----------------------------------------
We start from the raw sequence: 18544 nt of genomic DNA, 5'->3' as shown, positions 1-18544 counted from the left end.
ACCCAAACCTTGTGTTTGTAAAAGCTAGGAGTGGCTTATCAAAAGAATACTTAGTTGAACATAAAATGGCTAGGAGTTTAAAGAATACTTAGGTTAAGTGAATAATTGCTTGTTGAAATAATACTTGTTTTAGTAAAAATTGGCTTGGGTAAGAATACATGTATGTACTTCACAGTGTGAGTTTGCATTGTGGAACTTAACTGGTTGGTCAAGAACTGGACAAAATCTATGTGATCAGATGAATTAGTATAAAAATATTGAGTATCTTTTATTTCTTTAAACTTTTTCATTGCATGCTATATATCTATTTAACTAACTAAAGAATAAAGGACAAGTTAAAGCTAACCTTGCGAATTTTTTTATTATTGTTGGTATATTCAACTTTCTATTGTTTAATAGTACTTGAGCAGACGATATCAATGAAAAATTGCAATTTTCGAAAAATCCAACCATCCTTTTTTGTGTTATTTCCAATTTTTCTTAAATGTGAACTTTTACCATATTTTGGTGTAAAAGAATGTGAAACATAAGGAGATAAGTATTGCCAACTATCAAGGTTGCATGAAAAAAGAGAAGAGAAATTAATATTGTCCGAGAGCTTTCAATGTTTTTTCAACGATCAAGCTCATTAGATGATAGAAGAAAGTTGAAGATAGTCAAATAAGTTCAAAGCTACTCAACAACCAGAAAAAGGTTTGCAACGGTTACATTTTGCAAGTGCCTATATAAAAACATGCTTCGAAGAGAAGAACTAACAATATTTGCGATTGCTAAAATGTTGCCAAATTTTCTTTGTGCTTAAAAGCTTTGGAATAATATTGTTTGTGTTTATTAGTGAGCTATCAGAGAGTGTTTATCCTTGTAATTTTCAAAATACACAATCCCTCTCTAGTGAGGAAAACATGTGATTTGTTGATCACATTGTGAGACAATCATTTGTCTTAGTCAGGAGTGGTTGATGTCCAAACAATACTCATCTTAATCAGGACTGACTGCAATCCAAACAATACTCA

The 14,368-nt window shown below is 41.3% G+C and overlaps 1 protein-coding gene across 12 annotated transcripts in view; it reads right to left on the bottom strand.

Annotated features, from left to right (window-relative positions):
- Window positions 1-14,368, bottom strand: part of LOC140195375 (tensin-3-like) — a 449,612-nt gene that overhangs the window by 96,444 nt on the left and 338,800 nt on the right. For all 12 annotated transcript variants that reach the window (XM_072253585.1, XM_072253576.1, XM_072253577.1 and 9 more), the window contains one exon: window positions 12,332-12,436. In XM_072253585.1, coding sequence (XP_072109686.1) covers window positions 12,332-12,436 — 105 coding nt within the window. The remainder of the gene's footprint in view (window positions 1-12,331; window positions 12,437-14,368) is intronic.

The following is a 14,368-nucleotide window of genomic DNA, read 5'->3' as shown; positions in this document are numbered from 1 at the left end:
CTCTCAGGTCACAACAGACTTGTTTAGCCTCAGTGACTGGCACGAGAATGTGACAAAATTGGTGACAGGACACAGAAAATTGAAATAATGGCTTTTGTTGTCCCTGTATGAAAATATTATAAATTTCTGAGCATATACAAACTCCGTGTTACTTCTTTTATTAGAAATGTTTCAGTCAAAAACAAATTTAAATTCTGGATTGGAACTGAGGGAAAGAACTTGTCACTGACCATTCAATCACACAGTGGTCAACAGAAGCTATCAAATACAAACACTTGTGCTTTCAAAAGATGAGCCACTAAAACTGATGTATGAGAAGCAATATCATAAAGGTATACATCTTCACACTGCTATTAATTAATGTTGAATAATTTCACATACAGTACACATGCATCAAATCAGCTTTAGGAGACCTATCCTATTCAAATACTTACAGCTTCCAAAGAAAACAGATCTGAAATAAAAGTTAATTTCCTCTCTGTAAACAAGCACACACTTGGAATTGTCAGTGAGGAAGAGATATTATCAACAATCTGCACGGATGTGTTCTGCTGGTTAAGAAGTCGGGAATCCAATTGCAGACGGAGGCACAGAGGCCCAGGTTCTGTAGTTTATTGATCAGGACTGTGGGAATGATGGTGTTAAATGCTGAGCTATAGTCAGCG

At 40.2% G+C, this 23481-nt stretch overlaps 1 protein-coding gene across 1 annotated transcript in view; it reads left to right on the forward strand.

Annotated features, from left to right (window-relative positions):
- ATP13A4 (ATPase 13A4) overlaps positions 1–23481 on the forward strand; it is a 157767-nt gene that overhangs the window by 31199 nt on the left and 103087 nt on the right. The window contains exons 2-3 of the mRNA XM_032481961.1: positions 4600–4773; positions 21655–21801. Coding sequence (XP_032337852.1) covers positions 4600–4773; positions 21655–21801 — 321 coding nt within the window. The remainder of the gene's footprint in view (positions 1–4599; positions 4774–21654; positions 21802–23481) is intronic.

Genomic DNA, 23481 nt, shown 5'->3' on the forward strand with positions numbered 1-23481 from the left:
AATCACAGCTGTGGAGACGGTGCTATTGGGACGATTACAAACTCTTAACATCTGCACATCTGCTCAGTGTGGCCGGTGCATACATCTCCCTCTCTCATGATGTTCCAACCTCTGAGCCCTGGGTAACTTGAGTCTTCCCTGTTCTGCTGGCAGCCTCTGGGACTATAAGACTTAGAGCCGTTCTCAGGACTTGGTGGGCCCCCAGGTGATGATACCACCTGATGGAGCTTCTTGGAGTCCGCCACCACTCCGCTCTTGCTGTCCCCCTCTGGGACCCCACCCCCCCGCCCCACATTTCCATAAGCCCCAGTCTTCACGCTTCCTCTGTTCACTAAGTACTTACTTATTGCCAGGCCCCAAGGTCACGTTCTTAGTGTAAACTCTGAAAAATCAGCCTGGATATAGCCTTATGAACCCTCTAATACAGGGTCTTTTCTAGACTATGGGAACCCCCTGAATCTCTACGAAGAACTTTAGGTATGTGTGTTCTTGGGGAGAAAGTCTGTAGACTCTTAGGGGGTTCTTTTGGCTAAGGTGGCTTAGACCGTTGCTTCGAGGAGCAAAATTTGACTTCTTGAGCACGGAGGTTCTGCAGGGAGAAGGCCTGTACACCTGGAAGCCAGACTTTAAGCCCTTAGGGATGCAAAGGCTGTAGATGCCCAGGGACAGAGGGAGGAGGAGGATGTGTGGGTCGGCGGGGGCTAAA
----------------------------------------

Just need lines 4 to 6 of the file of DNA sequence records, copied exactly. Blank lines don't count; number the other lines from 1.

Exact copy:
Annotated features, from left to right (window-relative positions):
- Window positions 1-14,368, bottom strand: part of LOC140195375 (tensin-3-like) — a 449,612-nt gene that overhangs the window by 96,444 nt on the left and 338,800 nt on the right. For all 12 annotated transcript variants that reach the window (XM_072253585.1, XM_072253576.1, XM_072253577.1 and 9 more), the window contains one exon: window positions 12,332-12,436. In XM_072253585.1, coding sequence (XP_072109686.1) covers window positions 12,332-12,436 — 105 coding nt within the window. The remainder of the gene's footprint in view (window positions 1-12,331; window positions 12,437-14,368) is intronic.

The following is a 14,368-nucleotide window of genomic DNA, read 5'->3' as shown; positions in this document are numbered from 1 at the left end: